I'm involved with AU's Greenberg Seminar program; have been for several years. (Actually, in the interest of getting new blood involved, this will be my last year of formal involvement with it, which is in some ways too bad because I love doing it.) The Greenberg Seminars are about training Ph.D. students to teach, largely by holding sessions where we can actually talk about teaching (bizarre that we have to go out of our way to make time for conversations like that on a university campus, but there you are), as well as providing opportunities for those of us who have been doing this for a little while to share some tips and advice with those just starting out. All in all, it's a good time.

One of the issues that came up during this Saturday's session involved the careful balance that one has to strike in a classroom -- or when designing the syllabus that will shape the expectations of what will go on in that classroom -- between establishing/maintaining authority, and giving students in the class the freedom to develop their own ways of engaging with the material. Over the years I've become much more convinced that it is better to establish all of the hard-and-fast rules and expectations up front, both by writing them in the syllabus and by reinforcing them in person during the first few class sessions. I'm primarily talking about things like "I don't accept late papers unless you have a documented family or medical emergency" or "this is a discussion-oriented class, and if you just sit back and listen for the whole semester you shouldn't expect to do very well." But noting things like "we have an Academic Integrity Code and you're not supposed to violate it" seem to me to fall into that category as well; stating such things up front simply makes sure that everyone in the class, students and professor alike, start off on the same page about what the rules are.

After the session ended, a couple of people told me that they were a bit concerned that putting all of those expectations up front looked and sounded "defensive." This was also, I think, because we had a discussion about maintaining order in the classroom: how to react if students behaved inappropriately, made derogatory comments, or otherwise impeded the educational process. During that discussion my position was pretty clear: I always reserve the right to do whatever is necessary to propel the educational process along, even up to asking people to leave if they are being disruptive and counterproductive. And when push comes to shove I am still the authority-figure in the class; the fact that I usually don't choose to exercise that authority in ways that I don't think are all that appropriate for a classroom environment does not detract from the fact that at the end of the day I am the one who gets to decide how far to let things go.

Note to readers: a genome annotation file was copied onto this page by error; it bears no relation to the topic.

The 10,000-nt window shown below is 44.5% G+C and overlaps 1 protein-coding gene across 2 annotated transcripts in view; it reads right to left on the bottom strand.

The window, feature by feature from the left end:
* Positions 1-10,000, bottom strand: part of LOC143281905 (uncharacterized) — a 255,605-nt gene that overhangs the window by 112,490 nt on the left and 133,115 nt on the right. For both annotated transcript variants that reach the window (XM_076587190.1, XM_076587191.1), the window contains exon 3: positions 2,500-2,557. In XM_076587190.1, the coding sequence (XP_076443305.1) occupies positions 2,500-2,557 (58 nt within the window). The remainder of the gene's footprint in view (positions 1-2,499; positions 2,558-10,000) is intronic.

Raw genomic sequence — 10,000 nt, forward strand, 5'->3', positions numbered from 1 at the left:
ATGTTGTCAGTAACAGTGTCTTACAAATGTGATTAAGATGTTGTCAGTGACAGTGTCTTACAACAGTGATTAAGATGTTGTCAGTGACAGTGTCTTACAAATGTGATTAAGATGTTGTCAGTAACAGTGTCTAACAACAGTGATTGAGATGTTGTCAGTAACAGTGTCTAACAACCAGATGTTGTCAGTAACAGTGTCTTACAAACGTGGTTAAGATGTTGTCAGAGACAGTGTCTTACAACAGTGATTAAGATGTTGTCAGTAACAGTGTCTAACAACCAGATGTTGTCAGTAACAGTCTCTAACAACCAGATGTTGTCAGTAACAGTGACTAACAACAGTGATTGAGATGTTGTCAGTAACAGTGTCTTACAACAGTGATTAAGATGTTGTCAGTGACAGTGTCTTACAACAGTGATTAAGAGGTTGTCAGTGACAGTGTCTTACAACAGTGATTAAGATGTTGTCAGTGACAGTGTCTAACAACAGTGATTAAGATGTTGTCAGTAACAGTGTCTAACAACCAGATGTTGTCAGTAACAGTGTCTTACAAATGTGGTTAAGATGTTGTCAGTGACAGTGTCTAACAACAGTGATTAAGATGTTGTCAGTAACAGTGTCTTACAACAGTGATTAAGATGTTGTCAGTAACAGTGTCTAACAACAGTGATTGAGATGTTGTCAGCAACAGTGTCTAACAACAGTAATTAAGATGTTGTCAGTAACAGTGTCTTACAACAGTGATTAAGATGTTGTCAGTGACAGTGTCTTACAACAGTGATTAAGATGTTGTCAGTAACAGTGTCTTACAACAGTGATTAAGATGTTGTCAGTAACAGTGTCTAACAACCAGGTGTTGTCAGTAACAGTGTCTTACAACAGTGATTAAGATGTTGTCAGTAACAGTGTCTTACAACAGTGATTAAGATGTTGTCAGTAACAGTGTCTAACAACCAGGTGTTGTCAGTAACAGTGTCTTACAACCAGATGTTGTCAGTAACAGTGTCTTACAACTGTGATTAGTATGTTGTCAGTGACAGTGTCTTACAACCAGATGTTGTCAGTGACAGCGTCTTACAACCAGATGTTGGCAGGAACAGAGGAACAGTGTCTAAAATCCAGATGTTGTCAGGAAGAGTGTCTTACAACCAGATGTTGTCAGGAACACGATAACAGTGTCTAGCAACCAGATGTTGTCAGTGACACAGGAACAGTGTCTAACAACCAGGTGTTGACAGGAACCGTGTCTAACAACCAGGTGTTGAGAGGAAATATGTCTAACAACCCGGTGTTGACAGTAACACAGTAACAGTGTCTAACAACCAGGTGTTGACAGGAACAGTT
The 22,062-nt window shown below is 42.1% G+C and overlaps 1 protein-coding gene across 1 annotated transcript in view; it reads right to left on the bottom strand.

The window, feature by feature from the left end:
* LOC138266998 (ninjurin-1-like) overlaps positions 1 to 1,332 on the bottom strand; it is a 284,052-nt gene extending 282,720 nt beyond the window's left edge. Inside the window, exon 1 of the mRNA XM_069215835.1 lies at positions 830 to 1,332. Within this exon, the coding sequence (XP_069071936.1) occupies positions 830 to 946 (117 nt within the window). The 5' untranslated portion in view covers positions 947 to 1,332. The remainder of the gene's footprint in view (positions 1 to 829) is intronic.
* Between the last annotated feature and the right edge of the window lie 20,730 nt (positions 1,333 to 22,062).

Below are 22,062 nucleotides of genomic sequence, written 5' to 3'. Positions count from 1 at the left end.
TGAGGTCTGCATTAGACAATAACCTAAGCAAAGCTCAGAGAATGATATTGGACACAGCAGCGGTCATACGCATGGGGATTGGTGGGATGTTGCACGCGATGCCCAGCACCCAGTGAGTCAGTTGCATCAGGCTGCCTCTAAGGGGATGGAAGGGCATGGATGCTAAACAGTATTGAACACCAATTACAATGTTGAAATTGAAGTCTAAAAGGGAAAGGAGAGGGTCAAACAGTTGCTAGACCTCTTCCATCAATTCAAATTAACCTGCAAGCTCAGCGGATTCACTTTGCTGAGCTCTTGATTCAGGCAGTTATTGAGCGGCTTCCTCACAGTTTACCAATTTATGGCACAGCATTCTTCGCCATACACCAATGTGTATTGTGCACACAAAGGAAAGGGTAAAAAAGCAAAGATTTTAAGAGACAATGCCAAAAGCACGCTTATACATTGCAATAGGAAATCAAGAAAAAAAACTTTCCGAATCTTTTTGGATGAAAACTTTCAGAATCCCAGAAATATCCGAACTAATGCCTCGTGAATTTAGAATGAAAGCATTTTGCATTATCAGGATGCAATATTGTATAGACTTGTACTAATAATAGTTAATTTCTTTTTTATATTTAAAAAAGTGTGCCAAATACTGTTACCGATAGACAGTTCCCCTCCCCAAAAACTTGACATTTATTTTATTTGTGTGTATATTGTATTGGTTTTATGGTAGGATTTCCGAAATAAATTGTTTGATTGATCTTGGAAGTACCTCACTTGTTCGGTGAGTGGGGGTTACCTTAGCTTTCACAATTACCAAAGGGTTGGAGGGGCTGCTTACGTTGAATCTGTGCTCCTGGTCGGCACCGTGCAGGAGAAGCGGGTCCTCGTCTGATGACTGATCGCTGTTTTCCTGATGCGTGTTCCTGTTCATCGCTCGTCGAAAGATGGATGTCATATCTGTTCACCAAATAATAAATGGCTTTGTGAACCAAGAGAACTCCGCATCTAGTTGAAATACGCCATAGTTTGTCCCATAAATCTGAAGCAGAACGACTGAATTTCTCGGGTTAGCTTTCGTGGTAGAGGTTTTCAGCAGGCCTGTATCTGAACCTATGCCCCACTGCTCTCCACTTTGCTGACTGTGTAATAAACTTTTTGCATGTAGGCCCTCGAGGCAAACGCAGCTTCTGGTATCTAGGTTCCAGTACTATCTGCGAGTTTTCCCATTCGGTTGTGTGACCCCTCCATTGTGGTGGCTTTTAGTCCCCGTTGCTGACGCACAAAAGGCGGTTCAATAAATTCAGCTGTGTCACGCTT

Most of my classes are discussion-oriented classes, which means that most days are spent trying to hash out issues collectively. We range all over the map, and I am very lenient in my management of discussions -- wherever people want to go is fine with me, I have no pre-set agenda: it's just "here are some texts, here are some issues, here are some ideas, go." In order for that to work, everyone in the room has to be on board with the style and the agenda (such as it is); if they aren't, for example if they drop out of the main discussion and just have a side-conversation with the person sitting next to them, I regard it to be my duty to intervene and try to draw them back into the central exchange. Indeed, that's my job in a discussion: push, prod, challenge, press -- not direct, shape, manage, or other such things. I facilitate; students do the conversational work.

For me, stating expectations up front is the best way to set up the classroom environment. There are some picky things, like when assignments are due and what I expect everyone to do for those assignments; on those I brook virtually no compromise. But those firm borders are what permit the generally wild and uncontrolled flow of the daily discussions in my classes. Everybody has to know that they should play hard; as long as everyone agrees to that, the kind of learning I am after can take place. There is a bit of an irony here, in that I need to establish ground rules and thus my own authority in order to divest myself of it as the semester proceeds, but who ever said that this process was supposed to be completely rational?

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